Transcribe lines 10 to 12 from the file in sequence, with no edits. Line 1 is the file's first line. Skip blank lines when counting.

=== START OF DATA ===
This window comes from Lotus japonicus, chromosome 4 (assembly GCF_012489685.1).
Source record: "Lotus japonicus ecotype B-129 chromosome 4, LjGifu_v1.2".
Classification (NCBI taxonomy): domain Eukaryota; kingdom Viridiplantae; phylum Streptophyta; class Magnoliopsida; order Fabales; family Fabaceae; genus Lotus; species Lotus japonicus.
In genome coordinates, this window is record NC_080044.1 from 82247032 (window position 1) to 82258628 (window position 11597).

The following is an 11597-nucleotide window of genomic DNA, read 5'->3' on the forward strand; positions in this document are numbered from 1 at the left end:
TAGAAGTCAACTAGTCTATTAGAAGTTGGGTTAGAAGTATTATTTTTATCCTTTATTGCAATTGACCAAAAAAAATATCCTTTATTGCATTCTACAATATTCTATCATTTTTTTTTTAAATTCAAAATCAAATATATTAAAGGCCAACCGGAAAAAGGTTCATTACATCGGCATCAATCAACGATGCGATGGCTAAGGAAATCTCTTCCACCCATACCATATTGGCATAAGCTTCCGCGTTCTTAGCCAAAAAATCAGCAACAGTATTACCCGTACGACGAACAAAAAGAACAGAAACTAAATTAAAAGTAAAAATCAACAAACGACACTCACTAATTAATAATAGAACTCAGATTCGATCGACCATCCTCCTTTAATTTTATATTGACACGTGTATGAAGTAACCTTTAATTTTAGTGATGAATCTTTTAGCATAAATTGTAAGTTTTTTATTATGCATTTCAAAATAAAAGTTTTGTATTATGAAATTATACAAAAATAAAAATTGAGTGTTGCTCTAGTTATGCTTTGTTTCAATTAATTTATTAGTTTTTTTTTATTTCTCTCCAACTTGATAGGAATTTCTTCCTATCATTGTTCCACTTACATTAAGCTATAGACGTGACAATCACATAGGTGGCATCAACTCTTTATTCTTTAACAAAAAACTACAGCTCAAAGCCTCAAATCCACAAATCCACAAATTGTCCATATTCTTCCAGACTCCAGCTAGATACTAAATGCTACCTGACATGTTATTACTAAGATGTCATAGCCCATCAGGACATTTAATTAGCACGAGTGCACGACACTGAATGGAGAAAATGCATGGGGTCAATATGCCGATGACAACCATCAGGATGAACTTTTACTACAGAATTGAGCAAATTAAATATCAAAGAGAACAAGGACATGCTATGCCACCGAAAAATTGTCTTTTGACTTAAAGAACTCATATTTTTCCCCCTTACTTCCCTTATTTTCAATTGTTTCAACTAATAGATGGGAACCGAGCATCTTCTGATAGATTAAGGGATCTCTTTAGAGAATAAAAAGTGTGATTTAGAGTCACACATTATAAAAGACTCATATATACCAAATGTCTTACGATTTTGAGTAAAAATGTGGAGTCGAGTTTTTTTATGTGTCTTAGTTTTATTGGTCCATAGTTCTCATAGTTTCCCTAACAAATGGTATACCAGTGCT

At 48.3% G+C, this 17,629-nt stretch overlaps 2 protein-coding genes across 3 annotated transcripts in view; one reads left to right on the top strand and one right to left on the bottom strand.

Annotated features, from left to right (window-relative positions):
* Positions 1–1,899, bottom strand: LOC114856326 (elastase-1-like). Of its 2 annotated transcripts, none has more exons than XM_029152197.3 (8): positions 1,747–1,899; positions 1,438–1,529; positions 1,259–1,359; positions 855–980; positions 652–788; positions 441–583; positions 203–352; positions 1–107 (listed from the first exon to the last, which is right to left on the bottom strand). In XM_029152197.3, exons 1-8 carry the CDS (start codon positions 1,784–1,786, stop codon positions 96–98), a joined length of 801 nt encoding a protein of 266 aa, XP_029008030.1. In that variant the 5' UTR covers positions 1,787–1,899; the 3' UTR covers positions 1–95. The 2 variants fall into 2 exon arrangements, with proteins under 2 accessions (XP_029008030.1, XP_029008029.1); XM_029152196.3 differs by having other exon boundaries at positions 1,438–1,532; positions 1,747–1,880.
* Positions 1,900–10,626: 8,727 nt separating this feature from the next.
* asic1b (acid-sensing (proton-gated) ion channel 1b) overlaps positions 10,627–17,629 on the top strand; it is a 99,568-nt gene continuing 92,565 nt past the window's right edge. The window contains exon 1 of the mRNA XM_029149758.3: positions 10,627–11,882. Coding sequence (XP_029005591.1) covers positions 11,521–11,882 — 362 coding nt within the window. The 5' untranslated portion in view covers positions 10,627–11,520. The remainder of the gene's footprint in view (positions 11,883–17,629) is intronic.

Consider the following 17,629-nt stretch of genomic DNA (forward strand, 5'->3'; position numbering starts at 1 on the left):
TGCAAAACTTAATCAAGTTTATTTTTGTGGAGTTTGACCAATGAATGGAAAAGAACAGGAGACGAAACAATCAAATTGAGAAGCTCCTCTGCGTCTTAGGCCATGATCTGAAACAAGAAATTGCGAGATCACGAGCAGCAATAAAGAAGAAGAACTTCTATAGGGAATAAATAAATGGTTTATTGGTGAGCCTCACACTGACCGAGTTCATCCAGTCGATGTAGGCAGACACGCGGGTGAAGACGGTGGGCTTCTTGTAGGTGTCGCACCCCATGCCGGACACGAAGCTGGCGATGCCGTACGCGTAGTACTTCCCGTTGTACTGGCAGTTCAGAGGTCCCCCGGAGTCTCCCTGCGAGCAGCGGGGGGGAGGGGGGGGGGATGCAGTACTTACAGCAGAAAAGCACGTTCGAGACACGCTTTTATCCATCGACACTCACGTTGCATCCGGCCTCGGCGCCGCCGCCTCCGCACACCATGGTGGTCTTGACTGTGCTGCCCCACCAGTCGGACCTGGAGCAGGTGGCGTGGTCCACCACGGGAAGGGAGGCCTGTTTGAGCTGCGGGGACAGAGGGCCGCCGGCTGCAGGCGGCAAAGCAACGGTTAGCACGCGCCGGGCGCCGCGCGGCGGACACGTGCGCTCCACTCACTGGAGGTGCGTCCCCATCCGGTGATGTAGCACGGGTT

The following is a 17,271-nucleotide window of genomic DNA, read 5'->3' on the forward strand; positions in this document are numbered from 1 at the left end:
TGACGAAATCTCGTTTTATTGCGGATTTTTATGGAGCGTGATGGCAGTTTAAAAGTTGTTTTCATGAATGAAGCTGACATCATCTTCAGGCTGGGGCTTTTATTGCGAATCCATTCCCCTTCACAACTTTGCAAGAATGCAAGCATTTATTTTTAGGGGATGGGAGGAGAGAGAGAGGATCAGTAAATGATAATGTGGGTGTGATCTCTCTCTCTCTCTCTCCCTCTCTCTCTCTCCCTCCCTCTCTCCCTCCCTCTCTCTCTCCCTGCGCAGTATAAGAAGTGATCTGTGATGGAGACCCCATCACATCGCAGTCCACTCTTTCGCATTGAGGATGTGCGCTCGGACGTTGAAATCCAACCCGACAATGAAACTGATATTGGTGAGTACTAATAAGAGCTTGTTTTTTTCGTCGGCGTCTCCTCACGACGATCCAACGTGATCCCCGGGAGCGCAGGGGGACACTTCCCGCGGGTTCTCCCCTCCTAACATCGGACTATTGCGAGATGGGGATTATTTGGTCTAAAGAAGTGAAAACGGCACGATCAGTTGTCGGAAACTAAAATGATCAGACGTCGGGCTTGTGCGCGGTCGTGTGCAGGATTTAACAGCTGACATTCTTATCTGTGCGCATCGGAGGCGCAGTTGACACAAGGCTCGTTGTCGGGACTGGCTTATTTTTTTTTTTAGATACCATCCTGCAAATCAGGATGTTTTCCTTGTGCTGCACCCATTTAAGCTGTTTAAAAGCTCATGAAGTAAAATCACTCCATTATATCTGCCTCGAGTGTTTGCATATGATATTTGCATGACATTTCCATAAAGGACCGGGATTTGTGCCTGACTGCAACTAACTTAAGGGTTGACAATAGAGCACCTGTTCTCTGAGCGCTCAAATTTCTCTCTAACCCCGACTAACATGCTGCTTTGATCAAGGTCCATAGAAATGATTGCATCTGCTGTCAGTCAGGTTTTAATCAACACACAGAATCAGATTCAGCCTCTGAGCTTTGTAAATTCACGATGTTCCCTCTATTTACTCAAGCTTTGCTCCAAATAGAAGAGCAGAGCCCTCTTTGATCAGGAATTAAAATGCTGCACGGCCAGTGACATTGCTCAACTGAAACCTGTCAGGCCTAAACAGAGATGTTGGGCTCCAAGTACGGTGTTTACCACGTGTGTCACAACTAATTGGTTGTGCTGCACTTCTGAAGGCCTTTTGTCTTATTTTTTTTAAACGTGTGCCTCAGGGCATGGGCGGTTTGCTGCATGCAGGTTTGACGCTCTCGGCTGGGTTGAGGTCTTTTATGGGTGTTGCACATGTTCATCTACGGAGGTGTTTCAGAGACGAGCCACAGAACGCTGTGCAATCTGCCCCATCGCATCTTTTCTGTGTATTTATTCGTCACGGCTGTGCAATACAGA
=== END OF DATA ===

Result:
* Positions 1,900–10,626: 8,727 nt separating this feature from the next.
* asic1b (acid-sensing (proton-gated) ion channel 1b) overlaps positions 10,627–17,629 on the top strand; it is a 99,568-nt gene continuing 92,565 nt past the window's right edge. The window contains exon 1 of the mRNA XM_029149758.3: positions 10,627–11,882. Coding sequence (XP_029005591.1) covers positions 11,521–11,882 — 362 coding nt within the window. The 5' untranslated portion in view covers positions 10,627–11,520. The remainder of the gene's footprint in view (positions 11,883–17,629) is intronic.

Consider the following 17,629-nt stretch of genomic DNA (forward strand, 5'->3'; position numbering starts at 1 on the left):